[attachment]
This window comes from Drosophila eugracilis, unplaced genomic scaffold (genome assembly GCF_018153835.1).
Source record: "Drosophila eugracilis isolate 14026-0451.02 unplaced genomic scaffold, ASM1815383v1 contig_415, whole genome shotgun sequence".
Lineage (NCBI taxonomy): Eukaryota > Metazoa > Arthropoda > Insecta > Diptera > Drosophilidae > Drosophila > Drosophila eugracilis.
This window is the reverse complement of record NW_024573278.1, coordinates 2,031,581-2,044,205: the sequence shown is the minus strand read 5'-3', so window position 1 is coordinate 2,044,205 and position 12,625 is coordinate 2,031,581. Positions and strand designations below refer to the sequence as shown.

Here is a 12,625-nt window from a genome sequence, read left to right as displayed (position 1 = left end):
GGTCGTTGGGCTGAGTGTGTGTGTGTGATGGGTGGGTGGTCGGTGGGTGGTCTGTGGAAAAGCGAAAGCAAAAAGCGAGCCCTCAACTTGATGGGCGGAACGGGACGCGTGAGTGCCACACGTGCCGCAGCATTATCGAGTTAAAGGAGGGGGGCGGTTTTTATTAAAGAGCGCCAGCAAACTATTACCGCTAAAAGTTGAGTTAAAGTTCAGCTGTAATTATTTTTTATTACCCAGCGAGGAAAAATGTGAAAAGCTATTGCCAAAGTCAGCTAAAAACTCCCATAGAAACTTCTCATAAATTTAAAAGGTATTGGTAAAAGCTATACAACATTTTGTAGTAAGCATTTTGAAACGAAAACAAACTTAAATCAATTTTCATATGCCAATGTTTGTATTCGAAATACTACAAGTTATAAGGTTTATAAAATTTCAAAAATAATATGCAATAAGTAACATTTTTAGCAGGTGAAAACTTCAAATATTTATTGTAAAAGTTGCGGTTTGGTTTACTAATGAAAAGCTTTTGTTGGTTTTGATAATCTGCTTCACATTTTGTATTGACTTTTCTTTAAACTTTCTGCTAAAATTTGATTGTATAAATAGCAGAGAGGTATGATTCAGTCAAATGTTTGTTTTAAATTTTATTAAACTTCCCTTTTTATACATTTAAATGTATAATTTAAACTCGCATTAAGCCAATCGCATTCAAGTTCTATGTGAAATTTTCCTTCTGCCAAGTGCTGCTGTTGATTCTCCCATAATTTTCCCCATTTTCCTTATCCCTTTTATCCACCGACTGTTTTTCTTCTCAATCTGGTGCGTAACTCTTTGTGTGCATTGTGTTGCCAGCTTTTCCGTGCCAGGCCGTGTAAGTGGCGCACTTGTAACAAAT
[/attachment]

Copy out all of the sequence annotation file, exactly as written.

This window comes from Drosophila eugracilis, unplaced genomic scaffold (genome assembly GCF_018153835.1).
Source record: "Drosophila eugracilis isolate 14026-0451.02 unplaced genomic scaffold, ASM1815383v1 contig_415, whole genome shotgun sequence".
Lineage (NCBI taxonomy): Eukaryota > Metazoa > Arthropoda > Insecta > Diptera > Drosophilidae > Drosophila > Drosophila eugracilis.
This window is the reverse complement of record NW_024573278.1, coordinates 2,031,581-2,044,205: the sequence shown is the minus strand read 5'-3', so window position 1 is coordinate 2,044,205 and position 12,625 is coordinate 2,031,581. Positions and strand designations below refer to the sequence as shown.

Here is a 12,625-nt window from a genome sequence, read left to right as displayed (position 1 = left end):
GGTCGTTGGGCTGAGTGTGTGTGTGTGATGGGTGGGTGGTCGGTGGGTGGTCTGTGGAAAAGCGAAAGCAAAAAGCGAGCCCTCAACTTGATGGGCGGAACGGGACGCGTGAGTGCCACACGTGCCGCAGCATTATCGAGTTAAAGGAGGGGGGCGGTTTTTATTAAAGAGCGCCAGCAAACTATTACCGCTAAAAGTTGAGTTAAAGTTCAGCTGTAATTATTTTTTATTACCCAGCGAGGAAAAATGTGAAAAGCTATTGCCAAAGTCAGCTAAAAACTCCCATAGAAACTTCTCATAAATTTAAAAGGTATTGGTAAAAGCTATACAACATTTTGTAGTAAGCATTTTGAAACGAAAACAAACTTAAATCAATTTTCATATGCCAATGTTTGTATTCGAAATACTACAAGTTATAAGGTTTATAAAATTTCAAAAATAATATGCAATAAGTAACATTTTTAGCAGGTGAAAACTTCAAATATTTATTGTAAAAGTTGCGGTTTGGTTTACTAATGAAAAGCTTTTGTTGGTTTTGATAATCTGCTTCACATTTTGTATTGACTTTTCTTTAAACTTTCTGCTAAAATTTGATTGTATAAATAGCAGAGAGGTATGATTCAGTCAAATGTTTGTTTTAAATTTTATTAAACTTCCCTTTTTATACATTTAAATGTATAATTTAAACTCGCATTAAGCCAATCGCATTCAAGTTCTATGTGAAATTTTCCTTCTGCCAAGTGCTGCTGTTGATTCTCCCATAATTTTCCCCATTTTCCTTATCCCTTTTATCCACCGACTGTTTTTCTTCTCAATCTGGTGCGTAACTCTTTGTGTGCATTGTGTTGCCAGCTTTTCCGTGCCAGGCCGTGTAAGTGGCGCACTTGTAACAAAT